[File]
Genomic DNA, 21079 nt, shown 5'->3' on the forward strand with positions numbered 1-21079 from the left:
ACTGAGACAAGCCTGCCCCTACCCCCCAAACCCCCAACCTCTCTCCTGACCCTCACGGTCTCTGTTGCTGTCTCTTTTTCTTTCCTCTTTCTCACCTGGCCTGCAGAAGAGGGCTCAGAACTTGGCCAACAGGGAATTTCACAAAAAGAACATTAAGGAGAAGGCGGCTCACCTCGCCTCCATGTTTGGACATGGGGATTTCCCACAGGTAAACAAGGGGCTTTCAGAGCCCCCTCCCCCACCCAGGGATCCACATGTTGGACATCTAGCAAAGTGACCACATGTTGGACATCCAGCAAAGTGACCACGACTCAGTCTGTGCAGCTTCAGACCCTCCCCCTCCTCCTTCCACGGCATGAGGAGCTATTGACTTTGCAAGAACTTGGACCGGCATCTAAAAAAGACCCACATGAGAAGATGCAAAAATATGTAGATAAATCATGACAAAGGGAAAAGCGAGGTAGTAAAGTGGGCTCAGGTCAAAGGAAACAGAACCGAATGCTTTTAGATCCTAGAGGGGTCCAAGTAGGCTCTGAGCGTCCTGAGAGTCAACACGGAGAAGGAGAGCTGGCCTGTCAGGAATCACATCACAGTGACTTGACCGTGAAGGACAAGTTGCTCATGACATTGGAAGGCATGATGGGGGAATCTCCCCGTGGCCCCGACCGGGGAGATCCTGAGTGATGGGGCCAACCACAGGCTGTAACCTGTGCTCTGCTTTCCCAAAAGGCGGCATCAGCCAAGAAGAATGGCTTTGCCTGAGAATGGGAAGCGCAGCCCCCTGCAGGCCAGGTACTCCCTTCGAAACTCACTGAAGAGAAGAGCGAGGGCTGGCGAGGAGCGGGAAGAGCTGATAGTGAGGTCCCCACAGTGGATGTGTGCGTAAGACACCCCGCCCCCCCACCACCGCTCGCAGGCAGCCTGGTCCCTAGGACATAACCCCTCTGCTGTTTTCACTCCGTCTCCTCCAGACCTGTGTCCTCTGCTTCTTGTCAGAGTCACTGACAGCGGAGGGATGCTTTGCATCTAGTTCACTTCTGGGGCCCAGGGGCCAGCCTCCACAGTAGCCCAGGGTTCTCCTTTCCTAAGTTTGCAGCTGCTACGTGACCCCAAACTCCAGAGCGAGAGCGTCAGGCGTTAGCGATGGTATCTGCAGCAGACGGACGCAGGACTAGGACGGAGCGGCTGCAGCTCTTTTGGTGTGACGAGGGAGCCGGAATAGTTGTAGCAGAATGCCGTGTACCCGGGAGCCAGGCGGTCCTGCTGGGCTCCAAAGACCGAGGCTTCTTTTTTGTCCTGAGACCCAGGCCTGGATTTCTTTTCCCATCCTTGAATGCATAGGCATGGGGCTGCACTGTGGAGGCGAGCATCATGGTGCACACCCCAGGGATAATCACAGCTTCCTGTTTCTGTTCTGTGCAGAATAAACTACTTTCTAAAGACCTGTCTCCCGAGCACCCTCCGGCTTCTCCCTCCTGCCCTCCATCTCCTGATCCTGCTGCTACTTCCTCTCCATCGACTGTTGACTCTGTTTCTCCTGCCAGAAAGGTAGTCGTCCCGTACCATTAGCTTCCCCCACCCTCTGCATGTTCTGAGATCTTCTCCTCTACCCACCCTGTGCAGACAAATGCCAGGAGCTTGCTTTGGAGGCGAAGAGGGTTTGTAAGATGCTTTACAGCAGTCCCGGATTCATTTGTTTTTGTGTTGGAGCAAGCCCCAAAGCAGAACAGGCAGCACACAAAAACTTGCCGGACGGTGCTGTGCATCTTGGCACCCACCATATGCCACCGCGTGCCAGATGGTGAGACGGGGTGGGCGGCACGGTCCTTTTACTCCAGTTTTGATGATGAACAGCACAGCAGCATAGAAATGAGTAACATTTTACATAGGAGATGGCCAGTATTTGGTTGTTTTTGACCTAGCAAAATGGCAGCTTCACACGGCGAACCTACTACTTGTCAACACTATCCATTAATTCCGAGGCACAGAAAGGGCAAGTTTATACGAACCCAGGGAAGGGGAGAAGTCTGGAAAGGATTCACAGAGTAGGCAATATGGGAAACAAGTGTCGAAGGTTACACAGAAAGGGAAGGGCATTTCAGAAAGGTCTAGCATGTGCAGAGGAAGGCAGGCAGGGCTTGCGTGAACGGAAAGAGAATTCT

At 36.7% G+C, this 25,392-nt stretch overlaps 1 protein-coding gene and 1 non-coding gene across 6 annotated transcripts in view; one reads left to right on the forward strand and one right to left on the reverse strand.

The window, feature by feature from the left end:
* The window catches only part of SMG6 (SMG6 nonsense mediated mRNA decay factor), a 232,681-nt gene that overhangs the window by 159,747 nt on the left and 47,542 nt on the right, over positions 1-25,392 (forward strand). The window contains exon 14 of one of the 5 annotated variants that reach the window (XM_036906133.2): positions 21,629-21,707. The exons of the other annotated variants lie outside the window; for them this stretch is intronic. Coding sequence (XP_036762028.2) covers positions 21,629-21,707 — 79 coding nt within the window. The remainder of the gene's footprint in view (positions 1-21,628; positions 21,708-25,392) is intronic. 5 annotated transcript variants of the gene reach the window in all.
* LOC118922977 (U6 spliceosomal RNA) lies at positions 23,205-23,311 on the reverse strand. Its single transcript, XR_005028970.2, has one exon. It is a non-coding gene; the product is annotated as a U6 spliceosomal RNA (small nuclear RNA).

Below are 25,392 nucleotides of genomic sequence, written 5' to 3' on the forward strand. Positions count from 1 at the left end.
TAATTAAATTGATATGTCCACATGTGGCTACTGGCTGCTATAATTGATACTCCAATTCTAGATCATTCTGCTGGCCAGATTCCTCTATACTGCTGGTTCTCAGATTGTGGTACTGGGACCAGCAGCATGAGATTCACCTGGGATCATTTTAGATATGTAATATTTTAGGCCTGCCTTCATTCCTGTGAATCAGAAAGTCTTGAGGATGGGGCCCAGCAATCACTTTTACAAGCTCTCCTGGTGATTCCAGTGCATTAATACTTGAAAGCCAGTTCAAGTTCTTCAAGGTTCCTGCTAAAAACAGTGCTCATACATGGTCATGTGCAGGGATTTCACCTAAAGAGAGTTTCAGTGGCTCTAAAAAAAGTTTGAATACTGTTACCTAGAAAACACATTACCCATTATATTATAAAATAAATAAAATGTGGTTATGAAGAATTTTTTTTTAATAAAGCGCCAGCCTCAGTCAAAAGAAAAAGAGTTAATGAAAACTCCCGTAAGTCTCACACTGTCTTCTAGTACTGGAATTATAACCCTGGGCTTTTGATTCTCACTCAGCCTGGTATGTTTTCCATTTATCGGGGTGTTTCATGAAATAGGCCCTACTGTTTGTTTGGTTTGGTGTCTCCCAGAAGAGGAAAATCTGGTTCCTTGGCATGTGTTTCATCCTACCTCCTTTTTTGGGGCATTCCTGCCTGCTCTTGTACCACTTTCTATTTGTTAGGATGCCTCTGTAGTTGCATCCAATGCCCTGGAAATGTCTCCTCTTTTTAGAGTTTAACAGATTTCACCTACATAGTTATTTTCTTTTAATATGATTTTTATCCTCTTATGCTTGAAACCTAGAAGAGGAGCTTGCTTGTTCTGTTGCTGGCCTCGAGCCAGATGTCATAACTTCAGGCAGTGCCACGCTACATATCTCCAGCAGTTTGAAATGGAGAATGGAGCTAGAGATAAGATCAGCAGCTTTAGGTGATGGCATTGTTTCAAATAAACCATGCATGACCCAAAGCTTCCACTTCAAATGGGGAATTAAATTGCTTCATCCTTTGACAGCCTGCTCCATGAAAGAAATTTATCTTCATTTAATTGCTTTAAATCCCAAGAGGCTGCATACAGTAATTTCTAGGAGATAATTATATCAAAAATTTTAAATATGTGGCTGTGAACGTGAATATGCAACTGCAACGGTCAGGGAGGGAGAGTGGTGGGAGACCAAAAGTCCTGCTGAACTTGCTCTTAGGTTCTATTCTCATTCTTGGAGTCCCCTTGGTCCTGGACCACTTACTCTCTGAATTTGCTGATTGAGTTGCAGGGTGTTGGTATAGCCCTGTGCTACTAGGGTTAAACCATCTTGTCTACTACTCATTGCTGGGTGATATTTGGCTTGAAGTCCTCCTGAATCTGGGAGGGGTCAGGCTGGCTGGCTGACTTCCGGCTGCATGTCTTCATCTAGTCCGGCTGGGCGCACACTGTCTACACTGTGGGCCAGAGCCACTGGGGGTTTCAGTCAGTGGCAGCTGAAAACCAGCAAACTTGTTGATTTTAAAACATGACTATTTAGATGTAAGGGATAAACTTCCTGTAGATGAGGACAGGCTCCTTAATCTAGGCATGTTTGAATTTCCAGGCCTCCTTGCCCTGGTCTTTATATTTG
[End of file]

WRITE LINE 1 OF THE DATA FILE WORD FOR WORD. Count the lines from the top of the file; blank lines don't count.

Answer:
Genomic DNA, 21079 nt, shown 5'->3' on the forward strand with positions numbered 1-21079 from the left: